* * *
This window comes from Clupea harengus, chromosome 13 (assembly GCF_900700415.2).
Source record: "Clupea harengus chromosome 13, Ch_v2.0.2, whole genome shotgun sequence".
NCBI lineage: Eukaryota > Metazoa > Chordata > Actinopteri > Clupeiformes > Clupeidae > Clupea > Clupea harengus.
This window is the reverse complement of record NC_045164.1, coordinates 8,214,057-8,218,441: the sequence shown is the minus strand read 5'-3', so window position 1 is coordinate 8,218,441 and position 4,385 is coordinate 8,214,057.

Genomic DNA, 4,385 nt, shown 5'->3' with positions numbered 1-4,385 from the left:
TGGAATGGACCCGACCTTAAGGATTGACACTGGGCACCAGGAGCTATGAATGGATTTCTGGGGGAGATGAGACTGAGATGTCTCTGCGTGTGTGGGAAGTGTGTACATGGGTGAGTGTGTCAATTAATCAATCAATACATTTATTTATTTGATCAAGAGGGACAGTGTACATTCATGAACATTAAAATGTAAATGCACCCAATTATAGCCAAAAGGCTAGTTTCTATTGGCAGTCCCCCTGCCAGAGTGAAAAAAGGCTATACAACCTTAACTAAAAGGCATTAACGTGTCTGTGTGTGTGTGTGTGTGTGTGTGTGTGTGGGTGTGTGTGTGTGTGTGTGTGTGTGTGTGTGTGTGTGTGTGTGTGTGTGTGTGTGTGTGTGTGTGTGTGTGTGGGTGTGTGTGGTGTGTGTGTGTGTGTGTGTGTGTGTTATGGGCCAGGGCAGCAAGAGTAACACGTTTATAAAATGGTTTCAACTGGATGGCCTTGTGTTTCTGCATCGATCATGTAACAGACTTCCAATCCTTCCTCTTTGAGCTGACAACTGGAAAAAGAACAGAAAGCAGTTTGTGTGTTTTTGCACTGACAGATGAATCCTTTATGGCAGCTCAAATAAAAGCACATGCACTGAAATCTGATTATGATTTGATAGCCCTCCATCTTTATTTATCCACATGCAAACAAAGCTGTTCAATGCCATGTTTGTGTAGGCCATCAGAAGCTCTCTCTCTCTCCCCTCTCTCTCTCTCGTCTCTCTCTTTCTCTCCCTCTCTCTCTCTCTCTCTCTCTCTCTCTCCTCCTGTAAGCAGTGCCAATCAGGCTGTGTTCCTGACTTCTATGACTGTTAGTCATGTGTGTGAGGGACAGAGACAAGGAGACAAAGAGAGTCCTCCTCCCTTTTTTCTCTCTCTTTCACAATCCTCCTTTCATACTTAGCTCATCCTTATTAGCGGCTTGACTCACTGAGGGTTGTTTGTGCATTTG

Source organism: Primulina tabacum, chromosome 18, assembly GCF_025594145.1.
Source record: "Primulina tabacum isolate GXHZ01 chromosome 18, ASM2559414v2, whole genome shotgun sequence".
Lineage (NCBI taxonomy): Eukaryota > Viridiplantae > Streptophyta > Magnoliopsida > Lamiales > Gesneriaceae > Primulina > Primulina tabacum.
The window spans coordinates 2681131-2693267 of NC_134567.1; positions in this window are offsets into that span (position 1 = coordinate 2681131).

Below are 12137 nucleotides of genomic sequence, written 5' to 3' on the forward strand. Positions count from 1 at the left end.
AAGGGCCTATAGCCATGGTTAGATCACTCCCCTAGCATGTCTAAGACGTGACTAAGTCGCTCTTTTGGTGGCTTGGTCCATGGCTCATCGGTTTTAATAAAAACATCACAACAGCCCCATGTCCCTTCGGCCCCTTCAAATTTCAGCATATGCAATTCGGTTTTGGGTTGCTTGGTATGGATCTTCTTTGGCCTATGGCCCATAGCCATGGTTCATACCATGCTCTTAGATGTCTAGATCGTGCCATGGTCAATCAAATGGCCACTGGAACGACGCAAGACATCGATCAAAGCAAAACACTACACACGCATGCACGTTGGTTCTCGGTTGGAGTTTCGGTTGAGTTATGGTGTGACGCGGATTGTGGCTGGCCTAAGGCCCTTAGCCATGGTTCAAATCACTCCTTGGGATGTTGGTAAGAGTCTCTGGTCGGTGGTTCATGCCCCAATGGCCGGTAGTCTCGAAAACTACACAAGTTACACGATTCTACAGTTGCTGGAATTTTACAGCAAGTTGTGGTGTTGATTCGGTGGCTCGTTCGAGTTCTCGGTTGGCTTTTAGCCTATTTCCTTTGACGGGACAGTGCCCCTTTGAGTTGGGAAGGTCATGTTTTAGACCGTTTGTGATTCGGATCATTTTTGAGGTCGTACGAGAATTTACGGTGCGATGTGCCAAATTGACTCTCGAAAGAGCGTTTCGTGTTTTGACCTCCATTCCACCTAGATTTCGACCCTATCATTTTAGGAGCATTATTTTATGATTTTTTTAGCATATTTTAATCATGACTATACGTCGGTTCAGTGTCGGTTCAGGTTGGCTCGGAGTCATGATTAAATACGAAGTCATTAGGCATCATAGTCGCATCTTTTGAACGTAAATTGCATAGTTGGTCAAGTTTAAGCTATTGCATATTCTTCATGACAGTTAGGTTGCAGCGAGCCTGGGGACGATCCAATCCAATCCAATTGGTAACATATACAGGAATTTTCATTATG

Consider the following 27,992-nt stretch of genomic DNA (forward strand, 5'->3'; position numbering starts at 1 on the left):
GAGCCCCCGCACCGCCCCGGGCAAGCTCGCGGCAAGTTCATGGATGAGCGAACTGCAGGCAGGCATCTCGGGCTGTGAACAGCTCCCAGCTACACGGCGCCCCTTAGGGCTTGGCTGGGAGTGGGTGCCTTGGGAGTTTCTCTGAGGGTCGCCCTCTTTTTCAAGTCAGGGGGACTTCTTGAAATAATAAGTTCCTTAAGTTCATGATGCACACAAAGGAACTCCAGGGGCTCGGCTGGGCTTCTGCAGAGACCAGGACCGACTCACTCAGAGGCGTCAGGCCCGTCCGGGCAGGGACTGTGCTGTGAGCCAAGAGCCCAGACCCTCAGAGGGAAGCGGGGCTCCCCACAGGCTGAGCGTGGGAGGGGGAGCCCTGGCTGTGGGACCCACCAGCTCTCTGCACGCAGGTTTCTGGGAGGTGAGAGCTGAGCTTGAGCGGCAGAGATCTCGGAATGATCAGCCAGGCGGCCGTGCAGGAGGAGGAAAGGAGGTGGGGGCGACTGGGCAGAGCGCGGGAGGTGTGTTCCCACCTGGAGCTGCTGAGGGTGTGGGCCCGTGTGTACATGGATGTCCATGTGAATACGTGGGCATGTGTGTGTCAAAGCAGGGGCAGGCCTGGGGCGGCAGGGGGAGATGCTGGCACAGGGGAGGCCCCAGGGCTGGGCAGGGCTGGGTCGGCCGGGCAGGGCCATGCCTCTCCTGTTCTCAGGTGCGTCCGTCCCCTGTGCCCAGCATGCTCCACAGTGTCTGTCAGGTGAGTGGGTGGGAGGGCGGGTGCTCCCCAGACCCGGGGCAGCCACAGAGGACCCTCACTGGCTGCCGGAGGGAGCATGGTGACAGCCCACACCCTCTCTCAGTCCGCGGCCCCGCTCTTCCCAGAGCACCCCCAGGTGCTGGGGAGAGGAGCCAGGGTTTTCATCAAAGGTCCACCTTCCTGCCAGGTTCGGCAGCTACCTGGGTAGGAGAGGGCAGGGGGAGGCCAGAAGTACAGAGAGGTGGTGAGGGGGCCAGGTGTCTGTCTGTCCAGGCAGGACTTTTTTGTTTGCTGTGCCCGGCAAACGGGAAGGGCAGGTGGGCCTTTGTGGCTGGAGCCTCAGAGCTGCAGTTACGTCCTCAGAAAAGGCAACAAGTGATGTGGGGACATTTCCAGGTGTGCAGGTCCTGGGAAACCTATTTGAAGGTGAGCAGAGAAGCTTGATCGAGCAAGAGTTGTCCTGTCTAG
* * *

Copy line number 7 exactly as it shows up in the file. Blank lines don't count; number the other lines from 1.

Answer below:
Source organism: Primulina tabacum, chromosome 18, assembly GCF_025594145.1.